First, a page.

Across 300+ lab leader interviews during Q4 2023, the importance of workflow and digital continued to be high on the list of priorities. Lab directors and managers routinely organize around four key areas that will be central to decision-making, service requirements, training, skillset development, and clinical outcomes in 2024 and beyond.
Traditional lab diagnostics often involve manual processes, working across sites (with a push to outpatient), and variability as IDNs expand and integrate acquired labs/facilities. This coupled with staffing challenges and the variability of testing volumes have caused an uptick in customer focus on IT-enabled solutions.
Automation is significantly reducing the burden on laboratory staff by automating repetitive tasks. Robotic process automation (RPA) is enabling the handling of routine sample processing, freeing up skilled lab staff to focus on more complex analyses and interpretation of results. This not only enhances overall productivity but also minimizes the likelihood of errors, leading to more reliable diagnostic outcomes. Going forward, we expect to see an acceleration of automation adoption from targeted task to include the total lab.
 Connectivity & Data Interoperability
One of the key advancements lies in enabling a connected ecosystem where diagnostic instruments, IT systems, and healthcare professionals collaborate seamlessly. The ability to share and access data in real-time promotes more informed decision-making. Furthermore, interoperability ensures that patient data can be easily transferred between different healthcare settings, fostering a more comprehensive approach to diagnostics and treatment. As physicians are taking a greater role in the diagnostic process, connectivity and interoperability between relevant stakeholders, systems, and IT are only becoming more important.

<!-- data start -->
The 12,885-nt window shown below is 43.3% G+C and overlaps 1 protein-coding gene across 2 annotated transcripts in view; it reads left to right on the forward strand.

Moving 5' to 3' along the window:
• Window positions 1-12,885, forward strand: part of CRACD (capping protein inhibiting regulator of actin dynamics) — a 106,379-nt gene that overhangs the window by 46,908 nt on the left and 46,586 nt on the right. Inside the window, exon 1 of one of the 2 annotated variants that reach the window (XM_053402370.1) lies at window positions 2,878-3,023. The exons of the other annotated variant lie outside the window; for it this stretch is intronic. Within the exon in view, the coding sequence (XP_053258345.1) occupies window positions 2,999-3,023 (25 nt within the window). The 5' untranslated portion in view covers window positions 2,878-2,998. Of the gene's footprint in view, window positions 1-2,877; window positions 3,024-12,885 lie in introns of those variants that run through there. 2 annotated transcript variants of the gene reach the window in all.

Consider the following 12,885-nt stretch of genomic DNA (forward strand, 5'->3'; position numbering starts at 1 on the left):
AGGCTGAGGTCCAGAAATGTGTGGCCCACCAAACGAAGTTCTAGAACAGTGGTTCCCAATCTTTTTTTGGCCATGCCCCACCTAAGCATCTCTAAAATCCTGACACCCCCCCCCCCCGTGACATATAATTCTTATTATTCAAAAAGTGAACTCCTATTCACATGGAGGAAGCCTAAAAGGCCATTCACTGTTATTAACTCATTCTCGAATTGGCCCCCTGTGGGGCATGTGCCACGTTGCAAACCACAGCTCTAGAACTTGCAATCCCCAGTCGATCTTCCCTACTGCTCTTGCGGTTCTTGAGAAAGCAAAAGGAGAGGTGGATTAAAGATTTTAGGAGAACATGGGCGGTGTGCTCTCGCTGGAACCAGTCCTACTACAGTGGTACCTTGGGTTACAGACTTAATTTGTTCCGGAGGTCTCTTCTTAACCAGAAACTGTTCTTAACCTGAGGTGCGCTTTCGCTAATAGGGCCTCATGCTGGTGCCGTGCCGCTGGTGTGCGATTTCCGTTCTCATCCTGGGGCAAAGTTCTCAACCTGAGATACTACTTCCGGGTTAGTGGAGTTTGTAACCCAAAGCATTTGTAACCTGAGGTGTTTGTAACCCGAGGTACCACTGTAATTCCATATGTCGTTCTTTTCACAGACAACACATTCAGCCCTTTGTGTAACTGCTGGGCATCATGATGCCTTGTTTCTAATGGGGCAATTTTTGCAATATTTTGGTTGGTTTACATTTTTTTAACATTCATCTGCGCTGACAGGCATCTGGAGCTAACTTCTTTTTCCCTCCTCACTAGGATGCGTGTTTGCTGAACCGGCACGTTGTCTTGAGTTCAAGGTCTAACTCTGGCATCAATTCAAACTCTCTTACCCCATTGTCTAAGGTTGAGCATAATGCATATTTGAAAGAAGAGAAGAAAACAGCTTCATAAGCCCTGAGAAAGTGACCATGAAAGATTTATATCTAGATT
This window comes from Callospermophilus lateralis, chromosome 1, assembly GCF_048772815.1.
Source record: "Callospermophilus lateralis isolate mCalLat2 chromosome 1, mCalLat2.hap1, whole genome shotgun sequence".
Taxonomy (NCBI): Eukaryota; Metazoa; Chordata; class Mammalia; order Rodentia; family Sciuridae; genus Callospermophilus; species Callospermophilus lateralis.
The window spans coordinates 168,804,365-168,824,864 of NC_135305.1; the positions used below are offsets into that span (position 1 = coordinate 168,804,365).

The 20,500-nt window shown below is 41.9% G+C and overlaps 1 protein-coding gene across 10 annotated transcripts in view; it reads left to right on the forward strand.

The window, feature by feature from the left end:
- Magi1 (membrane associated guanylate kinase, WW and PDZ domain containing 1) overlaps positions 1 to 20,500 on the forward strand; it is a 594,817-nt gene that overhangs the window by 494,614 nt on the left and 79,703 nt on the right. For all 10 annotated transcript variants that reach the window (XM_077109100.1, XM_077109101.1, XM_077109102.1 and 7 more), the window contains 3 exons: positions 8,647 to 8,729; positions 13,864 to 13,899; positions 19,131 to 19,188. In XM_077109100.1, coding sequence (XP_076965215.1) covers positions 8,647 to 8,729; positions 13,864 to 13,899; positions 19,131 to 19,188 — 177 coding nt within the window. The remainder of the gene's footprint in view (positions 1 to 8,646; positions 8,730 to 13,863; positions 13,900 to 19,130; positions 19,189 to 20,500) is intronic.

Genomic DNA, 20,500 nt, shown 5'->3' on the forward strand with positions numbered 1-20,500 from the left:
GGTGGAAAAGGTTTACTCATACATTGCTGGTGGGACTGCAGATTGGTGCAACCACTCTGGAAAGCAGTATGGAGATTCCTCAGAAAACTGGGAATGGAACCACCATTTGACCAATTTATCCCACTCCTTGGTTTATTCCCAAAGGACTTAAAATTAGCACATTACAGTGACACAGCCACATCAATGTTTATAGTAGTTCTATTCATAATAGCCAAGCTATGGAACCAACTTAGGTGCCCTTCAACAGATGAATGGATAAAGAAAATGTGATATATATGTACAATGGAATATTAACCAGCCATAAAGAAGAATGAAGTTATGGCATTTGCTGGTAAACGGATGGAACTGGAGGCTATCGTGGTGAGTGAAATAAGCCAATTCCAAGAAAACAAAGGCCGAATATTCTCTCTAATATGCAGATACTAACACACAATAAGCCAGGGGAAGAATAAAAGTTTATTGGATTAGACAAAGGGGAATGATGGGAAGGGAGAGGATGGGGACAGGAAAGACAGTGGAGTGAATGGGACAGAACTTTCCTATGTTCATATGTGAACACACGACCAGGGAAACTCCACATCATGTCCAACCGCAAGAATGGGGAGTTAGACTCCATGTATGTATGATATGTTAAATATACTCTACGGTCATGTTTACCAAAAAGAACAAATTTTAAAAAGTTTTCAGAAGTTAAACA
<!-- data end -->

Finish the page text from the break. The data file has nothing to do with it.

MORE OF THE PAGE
Enhanced Accessibility & Patient Involvement
As IT and automation redefine lab diagnostics, there is a growing emphasis on making healthcare services more accessible. Telemedicine, remote diagnostics, and mobile health applications are becoming integral components of the healthcare ecosystem, allowing patients to receive timely diagnostic insights from the comfort of their homes. Additionally, the fallout from the COVID-19 pandemic has increased patient ownership over care. As a result, we’re increasingly seeing patients present in outpatient settings to request diagnostic testing. This shift towards enhanced accessibility is paving the way for personalized medicine, tailoring treatment plans based on individual patients and their requests.
 Security & Regulatory Challenges
While the future of IT and automation in lab diagnostics is promising, challenges such as data security, regulatory compliance, and the initial costs of implementation must be addressed. Collaborative efforts between healthcare providers, technology developers, and regulatory bodies are crucial to establish robust frameworks that ensure the responsible and ethical use of these technologies. This reality means that diagnostics companies need to start engaging with the IT customer in addition to traditional clinical stakeholders.
Because of this evolving landscape, all diagnostics organizations need a point of view on these topics and should be preparing to have conversations with traditional and non-traditional customers. Staying ahead as a thought partner on these topics will support longer-term success and higher PWin in the short term.
Reach out to BCE’s Diagnostics team Richard Crumb and Peter Mansfield to learn more about our insights and work in the space.